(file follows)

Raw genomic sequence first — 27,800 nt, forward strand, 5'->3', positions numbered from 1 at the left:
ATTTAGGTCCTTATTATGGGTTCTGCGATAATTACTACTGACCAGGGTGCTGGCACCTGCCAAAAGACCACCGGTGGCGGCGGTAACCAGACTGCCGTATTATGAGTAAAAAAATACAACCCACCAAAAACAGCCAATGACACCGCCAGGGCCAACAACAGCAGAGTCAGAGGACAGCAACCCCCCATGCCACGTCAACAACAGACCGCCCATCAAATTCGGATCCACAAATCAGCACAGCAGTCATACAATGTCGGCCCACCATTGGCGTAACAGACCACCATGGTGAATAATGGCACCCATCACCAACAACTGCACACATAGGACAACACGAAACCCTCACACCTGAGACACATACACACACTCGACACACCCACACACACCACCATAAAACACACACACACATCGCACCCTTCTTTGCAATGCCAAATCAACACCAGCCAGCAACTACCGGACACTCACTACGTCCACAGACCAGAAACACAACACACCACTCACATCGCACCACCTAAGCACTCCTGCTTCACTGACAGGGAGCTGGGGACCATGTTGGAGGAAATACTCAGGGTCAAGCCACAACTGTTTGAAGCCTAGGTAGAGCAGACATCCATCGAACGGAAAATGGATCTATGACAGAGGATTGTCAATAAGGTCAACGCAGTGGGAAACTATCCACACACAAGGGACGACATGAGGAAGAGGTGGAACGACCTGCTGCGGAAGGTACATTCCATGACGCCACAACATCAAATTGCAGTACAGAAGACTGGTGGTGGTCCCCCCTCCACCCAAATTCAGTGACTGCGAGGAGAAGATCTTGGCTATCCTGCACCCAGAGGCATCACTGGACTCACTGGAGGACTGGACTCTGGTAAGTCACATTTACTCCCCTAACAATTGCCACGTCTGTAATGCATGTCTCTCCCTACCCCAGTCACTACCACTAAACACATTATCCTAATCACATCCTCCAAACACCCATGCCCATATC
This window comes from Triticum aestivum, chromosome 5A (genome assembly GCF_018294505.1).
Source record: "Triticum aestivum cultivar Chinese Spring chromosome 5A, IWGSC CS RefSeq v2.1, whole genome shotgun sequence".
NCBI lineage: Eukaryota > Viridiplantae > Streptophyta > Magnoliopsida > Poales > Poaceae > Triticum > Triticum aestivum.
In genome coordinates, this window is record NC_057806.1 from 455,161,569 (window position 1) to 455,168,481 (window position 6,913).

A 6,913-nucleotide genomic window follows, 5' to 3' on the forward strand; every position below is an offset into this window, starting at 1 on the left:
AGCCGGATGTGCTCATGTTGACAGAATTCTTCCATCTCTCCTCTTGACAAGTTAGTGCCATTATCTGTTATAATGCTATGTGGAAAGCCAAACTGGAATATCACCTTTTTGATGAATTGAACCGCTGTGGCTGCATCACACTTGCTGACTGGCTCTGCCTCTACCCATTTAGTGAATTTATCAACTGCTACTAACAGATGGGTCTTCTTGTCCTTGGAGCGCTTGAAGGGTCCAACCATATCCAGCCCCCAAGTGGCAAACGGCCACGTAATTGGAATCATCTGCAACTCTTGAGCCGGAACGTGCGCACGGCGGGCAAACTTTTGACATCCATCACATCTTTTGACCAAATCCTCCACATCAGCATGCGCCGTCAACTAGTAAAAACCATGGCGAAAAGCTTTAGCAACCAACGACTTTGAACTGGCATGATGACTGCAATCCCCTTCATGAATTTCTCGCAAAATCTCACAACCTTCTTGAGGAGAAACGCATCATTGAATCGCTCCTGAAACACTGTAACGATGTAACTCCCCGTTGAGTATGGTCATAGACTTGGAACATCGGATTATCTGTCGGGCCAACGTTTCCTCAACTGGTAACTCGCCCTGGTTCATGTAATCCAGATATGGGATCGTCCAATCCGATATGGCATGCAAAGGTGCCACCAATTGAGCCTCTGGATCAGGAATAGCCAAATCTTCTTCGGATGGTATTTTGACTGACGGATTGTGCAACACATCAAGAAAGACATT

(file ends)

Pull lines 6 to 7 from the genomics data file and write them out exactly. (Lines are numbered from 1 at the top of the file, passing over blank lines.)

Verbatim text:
In genome coordinates, this window is record NC_057806.1 from 455,161,569 (window position 1) to 455,168,481 (window position 6,913).

A 6,913-nucleotide genomic window follows, 5' to 3' on the forward strand; every position below is an offset into this window, starting at 1 on the left: